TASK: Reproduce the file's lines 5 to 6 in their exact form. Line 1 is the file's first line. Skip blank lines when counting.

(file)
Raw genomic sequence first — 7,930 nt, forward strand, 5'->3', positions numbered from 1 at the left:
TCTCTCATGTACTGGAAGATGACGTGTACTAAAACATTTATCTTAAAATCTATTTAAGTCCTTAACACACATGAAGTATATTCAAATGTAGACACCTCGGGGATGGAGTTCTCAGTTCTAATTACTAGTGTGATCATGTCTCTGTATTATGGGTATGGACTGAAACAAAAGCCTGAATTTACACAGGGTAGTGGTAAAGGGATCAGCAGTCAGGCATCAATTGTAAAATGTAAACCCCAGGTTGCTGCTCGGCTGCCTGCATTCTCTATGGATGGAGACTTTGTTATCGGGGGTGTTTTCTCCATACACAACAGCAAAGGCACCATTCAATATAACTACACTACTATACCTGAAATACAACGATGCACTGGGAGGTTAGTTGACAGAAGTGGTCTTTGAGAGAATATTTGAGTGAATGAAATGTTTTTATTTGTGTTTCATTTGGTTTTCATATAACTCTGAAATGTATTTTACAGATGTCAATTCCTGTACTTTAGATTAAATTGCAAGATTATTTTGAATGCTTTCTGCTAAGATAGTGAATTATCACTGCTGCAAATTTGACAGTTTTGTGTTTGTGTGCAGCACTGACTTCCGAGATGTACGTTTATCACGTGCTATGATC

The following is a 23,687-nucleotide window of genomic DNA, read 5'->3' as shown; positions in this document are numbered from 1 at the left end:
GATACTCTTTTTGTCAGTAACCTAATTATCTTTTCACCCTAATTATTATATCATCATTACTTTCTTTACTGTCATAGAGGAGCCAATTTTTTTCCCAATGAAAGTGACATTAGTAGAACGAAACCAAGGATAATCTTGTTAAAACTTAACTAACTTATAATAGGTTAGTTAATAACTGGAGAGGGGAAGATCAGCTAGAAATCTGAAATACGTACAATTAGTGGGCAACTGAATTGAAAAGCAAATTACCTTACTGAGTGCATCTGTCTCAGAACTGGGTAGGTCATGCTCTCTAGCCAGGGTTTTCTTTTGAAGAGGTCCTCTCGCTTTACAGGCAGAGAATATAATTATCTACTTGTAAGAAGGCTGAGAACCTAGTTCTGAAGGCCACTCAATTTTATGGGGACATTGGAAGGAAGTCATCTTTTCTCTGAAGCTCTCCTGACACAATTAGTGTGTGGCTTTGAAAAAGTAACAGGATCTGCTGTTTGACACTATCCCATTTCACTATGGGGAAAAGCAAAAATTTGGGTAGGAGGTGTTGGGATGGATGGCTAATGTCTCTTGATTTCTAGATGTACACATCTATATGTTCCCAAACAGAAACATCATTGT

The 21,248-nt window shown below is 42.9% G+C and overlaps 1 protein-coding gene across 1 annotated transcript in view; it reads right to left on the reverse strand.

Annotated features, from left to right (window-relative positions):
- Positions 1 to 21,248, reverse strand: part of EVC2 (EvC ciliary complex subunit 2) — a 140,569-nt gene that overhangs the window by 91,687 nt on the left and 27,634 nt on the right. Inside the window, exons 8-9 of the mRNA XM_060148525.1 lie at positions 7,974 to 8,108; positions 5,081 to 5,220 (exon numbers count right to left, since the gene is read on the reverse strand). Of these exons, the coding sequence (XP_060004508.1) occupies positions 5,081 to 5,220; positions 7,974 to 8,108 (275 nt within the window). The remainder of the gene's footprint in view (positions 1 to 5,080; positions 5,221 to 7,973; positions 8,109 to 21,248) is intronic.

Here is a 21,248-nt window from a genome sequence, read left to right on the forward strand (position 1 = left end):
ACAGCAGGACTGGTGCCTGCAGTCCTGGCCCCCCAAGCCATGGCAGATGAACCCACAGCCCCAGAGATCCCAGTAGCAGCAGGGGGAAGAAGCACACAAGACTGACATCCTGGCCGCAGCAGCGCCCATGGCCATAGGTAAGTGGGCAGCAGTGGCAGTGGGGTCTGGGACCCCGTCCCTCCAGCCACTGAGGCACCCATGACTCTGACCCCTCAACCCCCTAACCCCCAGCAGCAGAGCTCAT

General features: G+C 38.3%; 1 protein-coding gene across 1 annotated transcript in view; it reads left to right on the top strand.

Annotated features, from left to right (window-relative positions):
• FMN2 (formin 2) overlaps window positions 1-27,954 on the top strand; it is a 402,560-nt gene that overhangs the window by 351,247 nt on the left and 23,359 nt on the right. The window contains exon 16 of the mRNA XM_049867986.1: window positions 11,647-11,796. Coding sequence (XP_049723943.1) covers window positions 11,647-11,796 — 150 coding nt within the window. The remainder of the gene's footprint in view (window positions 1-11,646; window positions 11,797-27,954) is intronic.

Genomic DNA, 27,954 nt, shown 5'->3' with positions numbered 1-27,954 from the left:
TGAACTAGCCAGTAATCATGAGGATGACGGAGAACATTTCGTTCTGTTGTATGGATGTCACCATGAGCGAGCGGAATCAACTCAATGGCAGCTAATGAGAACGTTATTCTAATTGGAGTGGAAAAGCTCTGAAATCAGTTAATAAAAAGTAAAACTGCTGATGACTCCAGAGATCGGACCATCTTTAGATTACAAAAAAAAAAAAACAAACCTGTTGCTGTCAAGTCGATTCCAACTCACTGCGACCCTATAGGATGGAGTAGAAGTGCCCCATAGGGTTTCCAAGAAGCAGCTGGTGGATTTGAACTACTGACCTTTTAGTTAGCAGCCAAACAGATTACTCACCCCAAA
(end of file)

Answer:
The 21,248-nt window shown below is 42.9% G+C and overlaps 1 protein-coding gene across 1 annotated transcript in view; it reads right to left on the reverse strand.

Annotated features, from left to right (window-relative positions):